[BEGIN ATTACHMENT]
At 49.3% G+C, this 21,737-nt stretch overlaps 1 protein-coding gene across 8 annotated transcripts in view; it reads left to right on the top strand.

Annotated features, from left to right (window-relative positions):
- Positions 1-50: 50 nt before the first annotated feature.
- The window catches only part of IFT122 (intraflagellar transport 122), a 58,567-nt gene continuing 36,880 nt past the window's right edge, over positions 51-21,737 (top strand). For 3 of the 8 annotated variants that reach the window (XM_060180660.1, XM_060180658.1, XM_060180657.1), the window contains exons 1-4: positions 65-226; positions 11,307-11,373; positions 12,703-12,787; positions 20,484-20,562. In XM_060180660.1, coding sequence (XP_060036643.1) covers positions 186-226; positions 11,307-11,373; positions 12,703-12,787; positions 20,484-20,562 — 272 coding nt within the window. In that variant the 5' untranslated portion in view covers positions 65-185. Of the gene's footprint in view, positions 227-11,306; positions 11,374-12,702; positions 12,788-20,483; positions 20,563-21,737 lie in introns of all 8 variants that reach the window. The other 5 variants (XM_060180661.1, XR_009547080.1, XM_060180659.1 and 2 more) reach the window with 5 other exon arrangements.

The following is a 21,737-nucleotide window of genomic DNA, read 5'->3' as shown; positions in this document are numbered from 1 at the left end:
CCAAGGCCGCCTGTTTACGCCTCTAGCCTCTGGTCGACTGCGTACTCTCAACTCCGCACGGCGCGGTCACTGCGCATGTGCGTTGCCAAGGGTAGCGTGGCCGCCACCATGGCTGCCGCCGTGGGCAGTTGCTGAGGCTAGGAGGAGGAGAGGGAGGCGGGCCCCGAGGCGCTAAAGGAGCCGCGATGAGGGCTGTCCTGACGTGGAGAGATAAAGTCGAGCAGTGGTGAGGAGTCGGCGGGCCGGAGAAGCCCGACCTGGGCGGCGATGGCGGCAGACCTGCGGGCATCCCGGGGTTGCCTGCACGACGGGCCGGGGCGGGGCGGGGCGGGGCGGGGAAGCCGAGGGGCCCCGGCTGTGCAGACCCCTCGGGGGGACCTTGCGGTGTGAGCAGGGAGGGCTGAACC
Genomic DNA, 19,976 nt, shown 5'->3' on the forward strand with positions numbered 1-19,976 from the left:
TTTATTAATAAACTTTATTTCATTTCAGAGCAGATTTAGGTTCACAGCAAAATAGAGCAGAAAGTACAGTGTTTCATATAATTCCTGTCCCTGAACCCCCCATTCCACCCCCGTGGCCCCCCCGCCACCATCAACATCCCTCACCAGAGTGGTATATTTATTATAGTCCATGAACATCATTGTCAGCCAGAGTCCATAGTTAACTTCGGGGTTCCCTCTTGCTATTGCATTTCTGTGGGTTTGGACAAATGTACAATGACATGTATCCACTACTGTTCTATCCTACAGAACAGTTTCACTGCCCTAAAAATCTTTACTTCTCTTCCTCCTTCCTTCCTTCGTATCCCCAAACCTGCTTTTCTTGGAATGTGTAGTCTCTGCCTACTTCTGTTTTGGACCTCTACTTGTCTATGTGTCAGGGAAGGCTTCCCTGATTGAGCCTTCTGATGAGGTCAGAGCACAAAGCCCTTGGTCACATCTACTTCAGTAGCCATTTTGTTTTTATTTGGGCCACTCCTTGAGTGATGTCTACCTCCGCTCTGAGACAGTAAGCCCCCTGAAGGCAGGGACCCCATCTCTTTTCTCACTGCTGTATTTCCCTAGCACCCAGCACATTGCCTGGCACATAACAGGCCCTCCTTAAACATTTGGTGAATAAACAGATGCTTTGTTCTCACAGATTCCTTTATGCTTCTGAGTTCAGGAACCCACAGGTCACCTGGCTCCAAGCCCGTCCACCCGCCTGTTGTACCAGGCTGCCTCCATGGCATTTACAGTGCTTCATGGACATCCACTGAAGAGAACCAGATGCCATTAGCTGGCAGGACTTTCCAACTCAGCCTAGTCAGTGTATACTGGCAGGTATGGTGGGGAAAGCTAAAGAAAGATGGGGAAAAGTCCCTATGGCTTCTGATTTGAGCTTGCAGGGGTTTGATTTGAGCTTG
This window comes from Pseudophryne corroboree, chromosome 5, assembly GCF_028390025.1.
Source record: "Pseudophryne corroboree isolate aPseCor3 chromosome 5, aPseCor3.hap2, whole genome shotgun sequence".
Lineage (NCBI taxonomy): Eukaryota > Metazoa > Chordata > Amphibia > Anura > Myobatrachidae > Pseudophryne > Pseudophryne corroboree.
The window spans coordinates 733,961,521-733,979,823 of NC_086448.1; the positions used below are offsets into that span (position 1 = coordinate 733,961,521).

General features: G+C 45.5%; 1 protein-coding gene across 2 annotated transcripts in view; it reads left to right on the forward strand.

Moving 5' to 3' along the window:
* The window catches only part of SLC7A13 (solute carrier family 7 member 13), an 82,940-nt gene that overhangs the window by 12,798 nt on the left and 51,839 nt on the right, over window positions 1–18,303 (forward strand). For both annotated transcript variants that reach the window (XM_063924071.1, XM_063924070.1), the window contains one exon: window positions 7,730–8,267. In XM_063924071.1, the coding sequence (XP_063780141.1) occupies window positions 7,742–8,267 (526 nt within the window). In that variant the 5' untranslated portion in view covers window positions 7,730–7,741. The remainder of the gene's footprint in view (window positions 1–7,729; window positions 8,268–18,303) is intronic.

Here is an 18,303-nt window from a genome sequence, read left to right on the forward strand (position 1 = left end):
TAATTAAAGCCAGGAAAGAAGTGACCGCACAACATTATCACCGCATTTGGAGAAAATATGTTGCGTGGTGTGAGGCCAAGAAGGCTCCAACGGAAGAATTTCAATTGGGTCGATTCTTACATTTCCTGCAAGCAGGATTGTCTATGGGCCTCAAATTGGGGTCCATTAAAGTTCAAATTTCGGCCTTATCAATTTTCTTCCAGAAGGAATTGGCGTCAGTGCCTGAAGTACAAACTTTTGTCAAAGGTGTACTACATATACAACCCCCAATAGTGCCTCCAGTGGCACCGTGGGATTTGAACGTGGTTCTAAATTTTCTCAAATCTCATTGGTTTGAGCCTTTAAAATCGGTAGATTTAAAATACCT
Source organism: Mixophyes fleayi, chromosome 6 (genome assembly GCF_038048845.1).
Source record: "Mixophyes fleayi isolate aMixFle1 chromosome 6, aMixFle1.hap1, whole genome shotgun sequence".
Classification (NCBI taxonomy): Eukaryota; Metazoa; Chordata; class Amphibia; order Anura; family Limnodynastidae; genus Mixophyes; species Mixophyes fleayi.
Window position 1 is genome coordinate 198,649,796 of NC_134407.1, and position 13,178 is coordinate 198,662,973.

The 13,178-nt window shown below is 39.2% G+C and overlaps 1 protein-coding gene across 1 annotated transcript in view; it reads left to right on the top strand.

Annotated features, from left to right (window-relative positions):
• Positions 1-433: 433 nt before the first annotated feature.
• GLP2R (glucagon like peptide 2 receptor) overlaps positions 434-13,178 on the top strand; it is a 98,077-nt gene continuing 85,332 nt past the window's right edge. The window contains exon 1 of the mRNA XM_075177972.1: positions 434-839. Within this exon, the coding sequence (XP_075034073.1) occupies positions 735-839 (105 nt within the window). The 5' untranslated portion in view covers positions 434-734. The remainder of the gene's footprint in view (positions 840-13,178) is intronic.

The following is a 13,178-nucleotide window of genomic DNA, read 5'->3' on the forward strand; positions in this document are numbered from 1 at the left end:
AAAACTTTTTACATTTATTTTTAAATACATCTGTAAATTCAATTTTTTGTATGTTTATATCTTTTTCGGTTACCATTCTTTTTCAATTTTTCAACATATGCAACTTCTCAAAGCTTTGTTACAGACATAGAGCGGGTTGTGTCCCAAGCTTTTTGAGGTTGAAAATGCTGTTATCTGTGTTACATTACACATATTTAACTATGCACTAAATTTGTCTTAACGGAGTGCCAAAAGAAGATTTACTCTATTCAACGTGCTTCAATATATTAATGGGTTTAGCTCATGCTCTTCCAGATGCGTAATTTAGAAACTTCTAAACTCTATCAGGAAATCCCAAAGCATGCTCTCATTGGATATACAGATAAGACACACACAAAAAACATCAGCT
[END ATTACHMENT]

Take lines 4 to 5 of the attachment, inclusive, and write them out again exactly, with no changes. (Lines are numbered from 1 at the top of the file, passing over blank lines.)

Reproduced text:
- The window catches only part of IFT122 (intraflagellar transport 122), a 58,567-nt gene continuing 36,880 nt past the window's right edge, over positions 51-21,737 (top strand). For 3 of the 8 annotated variants that reach the window (XM_060180660.1, XM_060180658.1, XM_060180657.1), the window contains exons 1-4: positions 65-226; positions 11,307-11,373; positions 12,703-12,787; positions 20,484-20,562. In XM_060180660.1, coding sequence (XP_060036643.1) covers positions 186-226; positions 11,307-11,373; positions 12,703-12,787; positions 20,484-20,562 — 272 coding nt within the window. In that variant the 5' untranslated portion in view covers positions 65-185. Of the gene's footprint in view, positions 227-11,306; positions 11,374-12,702; positions 12,788-20,483; positions 20,563-21,737 lie in introns of all 8 variants that reach the window. The other 5 variants (XM_060180661.1, XR_009547080.1, XM_060180659.1 and 2 more) reach the window with 5 other exon arrangements.

The following is a 21,737-nucleotide window of genomic DNA, read 5'->3' as shown; positions in this document are numbered from 1 at the left end: